They also began cover cropping. On what Graybill calls the farm’s “good ground,” they grow corn and beans; when they grew silage corn, they’d follow it with wheat and then soybeans the following year. On the farm’s lighter soil, they have an oats/wheat/barley/soybeans rotation with a cover crop following the beans. “The ground is shallow with no extra water in July and August. Right now I’ll get a good crop of barley, and I’ll get more bushels per acre by putting out barley. This also improves soil health,” he says.
NCRS was very instrumental in helping the Graybills implement several conservation practices; one such project was an acre-sized wildlife plot planted to native wildflowers.
“The red clover kept coming back, and wildlife loved it because we went through a drought and the clover was the one thing that was growing really strongly in the spring and fall, and the deer kept it mowed off like it was a yard,” says Graybill.
But the biggest change was the transition from “daily haul” to year-round manure storage.
“When we started farming in 2000, the manure had to be hauled every day. The cows are standing in that stall 16 hours a day, the manure is falling in a gutter and going out into a manure spreader,” explains Graybill. “It had to be hauled every day because there was no storage on the farm.
“On a sunny day in the springtime when there was no corn planted on the ground, that worked, but after the corn was planted there was no place to haul the manure except the ground where you just took hay off. When you spread manure outside of when the crop needs it, loss of nitrogen, and possible erosion downstream of phosphorus and potassium, that loss of nutrients was a huge thing.”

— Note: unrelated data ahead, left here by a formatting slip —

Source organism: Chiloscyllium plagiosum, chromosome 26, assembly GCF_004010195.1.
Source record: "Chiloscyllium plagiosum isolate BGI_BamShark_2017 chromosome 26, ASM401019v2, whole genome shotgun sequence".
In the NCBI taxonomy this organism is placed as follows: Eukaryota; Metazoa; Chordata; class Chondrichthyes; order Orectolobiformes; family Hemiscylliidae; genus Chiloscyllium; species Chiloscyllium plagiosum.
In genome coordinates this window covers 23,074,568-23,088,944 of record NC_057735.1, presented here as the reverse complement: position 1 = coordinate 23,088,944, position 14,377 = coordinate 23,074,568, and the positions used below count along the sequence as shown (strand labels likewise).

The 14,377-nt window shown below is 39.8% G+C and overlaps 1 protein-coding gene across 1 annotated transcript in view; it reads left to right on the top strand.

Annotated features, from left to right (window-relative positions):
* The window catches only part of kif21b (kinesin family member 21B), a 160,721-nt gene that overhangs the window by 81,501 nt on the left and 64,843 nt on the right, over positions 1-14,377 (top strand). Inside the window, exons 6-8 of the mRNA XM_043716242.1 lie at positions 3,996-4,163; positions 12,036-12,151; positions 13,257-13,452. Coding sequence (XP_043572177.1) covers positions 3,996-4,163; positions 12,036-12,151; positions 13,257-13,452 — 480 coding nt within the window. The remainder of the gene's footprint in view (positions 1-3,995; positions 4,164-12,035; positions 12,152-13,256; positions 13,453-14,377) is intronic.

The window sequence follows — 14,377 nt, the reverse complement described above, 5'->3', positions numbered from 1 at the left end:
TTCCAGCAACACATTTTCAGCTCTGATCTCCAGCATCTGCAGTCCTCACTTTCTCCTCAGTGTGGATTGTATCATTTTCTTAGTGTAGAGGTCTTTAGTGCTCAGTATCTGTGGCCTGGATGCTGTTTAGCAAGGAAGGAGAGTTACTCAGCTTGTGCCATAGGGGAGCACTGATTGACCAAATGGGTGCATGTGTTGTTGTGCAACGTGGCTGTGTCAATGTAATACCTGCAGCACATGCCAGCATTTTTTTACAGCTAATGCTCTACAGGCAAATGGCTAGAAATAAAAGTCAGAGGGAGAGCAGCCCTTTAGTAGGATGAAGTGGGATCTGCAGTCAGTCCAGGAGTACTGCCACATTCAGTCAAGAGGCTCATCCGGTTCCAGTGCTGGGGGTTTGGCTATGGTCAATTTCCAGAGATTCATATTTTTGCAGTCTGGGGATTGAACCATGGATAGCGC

NRCS covered 75 percent of the $100,000 project, which was expected to pay for itself within seven to eight years, says Graybill. “In terms of infrastructure, the payback is slow, but this year nitrogen tripled in price. We just bought nitrogen at $1000 a tonne. I just pumped around 600,000 gallons out of the pit the other day. That [represented] a lot of money,” he says.
Perhaps the greater investment was time, says Graybill. For dairy farmers, time is money, and the project took nearly five years from start to finish, with Graybill doing a great deal of the subcontractor work himself. It can be tough to justify that kind of investment, he says.
But the payoffs weren’t simply financial. Graybill says it felt good to be able to say that he fed and took care of his cows and also captured their nutrients for later use.
Other benefits arose from upgrading the farm buildings and barnyard, including a dramatic reduction in odor, and benefits to animal health and value. The farm had never had many best management practices implemented around the farm buildings, says Graybill.